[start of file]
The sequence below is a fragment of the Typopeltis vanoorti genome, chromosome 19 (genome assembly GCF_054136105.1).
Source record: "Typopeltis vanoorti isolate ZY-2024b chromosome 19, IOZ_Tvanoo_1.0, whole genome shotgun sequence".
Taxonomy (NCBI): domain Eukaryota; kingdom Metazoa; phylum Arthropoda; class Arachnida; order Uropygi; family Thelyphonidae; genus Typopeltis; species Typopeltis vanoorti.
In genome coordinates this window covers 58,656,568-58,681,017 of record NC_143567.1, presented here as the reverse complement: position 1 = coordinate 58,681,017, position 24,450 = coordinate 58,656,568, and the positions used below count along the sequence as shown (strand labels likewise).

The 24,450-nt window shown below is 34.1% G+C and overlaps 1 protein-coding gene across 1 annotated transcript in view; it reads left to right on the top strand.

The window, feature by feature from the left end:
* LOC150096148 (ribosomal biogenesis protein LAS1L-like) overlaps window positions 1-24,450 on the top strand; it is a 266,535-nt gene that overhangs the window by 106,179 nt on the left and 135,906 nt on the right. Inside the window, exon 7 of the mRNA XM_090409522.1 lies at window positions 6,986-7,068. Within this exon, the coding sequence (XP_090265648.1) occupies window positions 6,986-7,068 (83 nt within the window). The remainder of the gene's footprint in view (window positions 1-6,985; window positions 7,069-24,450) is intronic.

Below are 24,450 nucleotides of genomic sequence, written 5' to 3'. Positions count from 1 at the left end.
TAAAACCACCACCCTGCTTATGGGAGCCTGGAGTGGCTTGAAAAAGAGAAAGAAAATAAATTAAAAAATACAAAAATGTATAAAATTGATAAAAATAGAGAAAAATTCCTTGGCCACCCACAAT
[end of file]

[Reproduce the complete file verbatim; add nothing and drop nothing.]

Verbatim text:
The sequence below is a fragment of the Typopeltis vanoorti genome, chromosome 19 (genome assembly GCF_054136105.1).
Source record: "Typopeltis vanoorti isolate ZY-2024b chromosome 19, IOZ_Tvanoo_1.0, whole genome shotgun sequence".
Taxonomy (NCBI): domain Eukaryota; kingdom Metazoa; phylum Arthropoda; class Arachnida; order Uropygi; family Thelyphonidae; genus Typopeltis; species Typopeltis vanoorti.
In genome coordinates this window covers 58,656,568-58,681,017 of record NC_143567.1, presented here as the reverse complement: position 1 = coordinate 58,681,017, position 24,450 = coordinate 58,656,568, and the positions used below count along the sequence as shown (strand labels likewise).

The 24,450-nt window shown below is 34.1% G+C and overlaps 1 protein-coding gene across 1 annotated transcript in view; it reads left to right on the top strand.

The window, feature by feature from the left end:
* LOC150096148 (ribosomal biogenesis protein LAS1L-like) overlaps window positions 1-24,450 on the top strand; it is a 266,535-nt gene that overhangs the window by 106,179 nt on the left and 135,906 nt on the right. Inside the window, exon 7 of the mRNA XM_090409522.1 lies at window positions 6,986-7,068. Within this exon, the coding sequence (XP_090265648.1) occupies window positions 6,986-7,068 (83 nt within the window). The remainder of the gene's footprint in view (window positions 1-6,985; window positions 7,069-24,450) is intronic.

Below are 24,450 nucleotides of genomic sequence, written 5' to 3'. Positions count from 1 at the left end.
TAAAACCACCACCCTGCTTATGGGAGCCTGGAGTGGCTTGAAAAAGAGAAAGAAAATAAATTAAAAAATACAAAAATGTATAAAATTGATAAAAATAGAGAAAAATTCCTTGGCCACCCACAAT